The price of lumber saw a more than 60 percent increase nationally as of the end of June, driven by a combination of a new spurt in home building, as well as individual home renovation projects.
According to the financial data company FactSet Research Systems, the share price and market index for lumber products has more than tripled since April, the first full month of the COVID-19 economic shutdown.
Overall, the price is now at its highest level since early 2018.
“Hardware stores are selling a lot more of it than brokers expected, as folks stuck at home tackle those long-postponed projects,” notes the financial news service site Marketplace.
The swift comeback in homebuilding, after seeing an initial decline this spring, has also spurred the demand for lumber, with the National Association of Home Builders reporting a national increase in housing starts of 4.3 percent in May.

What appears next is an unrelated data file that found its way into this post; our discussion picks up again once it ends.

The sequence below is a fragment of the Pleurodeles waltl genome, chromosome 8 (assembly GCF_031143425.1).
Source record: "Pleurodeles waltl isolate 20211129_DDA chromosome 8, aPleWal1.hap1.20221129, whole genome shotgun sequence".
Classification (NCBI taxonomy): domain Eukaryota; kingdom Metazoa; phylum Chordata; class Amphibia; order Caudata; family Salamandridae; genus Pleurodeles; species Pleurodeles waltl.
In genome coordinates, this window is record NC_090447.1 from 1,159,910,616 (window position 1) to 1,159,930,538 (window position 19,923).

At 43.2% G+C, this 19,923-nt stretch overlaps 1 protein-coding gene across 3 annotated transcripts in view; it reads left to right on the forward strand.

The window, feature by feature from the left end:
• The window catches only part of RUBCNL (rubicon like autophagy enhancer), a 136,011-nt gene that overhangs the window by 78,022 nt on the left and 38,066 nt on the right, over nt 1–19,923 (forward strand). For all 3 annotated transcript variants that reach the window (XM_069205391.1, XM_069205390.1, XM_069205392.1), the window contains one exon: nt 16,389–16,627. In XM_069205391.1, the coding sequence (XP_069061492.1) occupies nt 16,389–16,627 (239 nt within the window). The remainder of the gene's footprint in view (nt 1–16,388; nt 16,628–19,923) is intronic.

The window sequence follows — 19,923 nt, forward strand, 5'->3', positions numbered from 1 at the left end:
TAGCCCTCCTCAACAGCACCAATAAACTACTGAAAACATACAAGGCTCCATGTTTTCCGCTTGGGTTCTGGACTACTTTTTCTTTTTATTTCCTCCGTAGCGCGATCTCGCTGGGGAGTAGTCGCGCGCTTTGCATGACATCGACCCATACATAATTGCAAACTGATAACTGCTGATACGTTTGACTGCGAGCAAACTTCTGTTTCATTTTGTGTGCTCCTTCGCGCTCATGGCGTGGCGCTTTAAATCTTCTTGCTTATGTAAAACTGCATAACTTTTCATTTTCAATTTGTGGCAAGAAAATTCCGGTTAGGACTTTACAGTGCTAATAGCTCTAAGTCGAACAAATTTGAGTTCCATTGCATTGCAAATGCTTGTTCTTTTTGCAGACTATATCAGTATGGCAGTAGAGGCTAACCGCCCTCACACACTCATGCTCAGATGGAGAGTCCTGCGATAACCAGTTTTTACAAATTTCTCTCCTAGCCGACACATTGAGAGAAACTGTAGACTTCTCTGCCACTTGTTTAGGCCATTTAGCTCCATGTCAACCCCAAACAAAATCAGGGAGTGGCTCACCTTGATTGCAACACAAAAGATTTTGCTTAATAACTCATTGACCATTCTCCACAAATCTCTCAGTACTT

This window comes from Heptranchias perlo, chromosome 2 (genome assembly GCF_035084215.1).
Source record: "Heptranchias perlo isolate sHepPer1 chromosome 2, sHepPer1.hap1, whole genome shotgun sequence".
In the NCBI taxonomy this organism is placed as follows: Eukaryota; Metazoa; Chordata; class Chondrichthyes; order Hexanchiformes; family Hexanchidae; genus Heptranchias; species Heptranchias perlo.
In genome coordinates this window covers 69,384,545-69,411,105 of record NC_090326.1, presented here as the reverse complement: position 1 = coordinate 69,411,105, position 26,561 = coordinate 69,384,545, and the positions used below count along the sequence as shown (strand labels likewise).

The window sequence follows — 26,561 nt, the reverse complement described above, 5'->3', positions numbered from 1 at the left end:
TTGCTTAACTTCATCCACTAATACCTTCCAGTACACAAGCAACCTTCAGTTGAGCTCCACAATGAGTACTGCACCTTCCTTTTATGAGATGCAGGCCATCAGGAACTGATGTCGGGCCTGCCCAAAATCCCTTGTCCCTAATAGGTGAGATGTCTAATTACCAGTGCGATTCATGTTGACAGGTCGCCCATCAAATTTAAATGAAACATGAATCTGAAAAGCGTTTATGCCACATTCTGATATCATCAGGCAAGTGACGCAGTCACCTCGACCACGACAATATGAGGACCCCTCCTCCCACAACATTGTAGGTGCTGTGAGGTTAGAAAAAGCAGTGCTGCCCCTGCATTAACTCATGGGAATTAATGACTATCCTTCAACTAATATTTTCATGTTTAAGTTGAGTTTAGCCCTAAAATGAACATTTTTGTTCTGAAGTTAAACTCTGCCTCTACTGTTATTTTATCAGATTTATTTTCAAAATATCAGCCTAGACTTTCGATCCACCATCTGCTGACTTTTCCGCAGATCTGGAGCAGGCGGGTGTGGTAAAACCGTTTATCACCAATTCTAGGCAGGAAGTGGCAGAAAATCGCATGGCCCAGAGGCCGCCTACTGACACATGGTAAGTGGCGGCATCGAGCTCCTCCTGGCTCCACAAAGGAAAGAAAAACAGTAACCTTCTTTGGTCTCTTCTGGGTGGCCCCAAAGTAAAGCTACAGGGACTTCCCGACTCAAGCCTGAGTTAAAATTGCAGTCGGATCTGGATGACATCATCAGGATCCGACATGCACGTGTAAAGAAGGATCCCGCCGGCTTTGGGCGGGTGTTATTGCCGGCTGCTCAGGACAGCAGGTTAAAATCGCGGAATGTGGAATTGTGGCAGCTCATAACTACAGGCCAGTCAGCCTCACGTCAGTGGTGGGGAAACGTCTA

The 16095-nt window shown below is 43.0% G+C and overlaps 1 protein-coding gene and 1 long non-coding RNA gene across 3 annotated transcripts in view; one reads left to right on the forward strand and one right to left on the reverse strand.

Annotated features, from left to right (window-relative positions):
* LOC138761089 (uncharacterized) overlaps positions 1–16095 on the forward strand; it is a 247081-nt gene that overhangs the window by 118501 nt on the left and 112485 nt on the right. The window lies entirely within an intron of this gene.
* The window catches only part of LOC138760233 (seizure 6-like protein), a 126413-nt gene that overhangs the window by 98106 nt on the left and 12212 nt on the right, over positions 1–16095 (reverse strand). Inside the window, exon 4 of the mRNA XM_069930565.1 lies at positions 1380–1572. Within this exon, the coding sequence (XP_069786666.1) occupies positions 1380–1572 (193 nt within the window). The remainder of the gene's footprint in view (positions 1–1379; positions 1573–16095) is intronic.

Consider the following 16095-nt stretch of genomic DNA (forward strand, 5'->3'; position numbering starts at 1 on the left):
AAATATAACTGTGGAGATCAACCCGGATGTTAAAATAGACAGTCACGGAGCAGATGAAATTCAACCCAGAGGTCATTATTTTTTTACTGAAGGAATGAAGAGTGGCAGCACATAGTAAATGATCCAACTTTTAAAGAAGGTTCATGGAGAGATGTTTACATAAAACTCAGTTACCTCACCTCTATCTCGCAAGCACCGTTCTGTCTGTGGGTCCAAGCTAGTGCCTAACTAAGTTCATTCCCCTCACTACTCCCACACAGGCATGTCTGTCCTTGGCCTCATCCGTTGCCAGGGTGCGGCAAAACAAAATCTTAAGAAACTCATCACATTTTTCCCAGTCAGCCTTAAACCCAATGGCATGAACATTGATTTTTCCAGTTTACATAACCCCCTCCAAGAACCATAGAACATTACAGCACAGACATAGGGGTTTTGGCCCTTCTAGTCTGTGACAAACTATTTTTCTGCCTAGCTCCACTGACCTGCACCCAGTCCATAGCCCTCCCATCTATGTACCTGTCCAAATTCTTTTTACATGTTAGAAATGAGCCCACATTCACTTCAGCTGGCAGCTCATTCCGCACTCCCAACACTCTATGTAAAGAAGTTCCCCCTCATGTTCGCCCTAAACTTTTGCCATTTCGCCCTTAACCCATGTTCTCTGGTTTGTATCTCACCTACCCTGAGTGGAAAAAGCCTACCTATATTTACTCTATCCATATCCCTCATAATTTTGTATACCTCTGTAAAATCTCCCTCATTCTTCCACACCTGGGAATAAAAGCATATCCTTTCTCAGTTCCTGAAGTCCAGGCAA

That percentage represents 974,000 new projects, over 934,000 from the month before.
The lumber market has additionally been bolstered by the fact that many mills ceased operations earlier this spring as a result of local stay-at-home measures, leading to an inevitable decline in supply.
Even more, the mills that did remain open reduced production, anticipating an ongoing decline in home building.
In a statement released by the NAHB it is also noted that “suppliers continue to catch up to orders to the point that, in some cases, builders and traders are being forced to place orders without a delivery date or price.”
Treated wood is particularly hard to come by, with retail supply giants Home Depot and Lowe’s reporting that new shipments are often sold out within hours.
Analysts, noting not just the explosion of home renovation projects, but also the increased need for wood as a result of bars and restaurants building outdoor fenced-in deck spaces, say they expect the higher lumber prices to remain intact at least until fall.
By Garry Boulard
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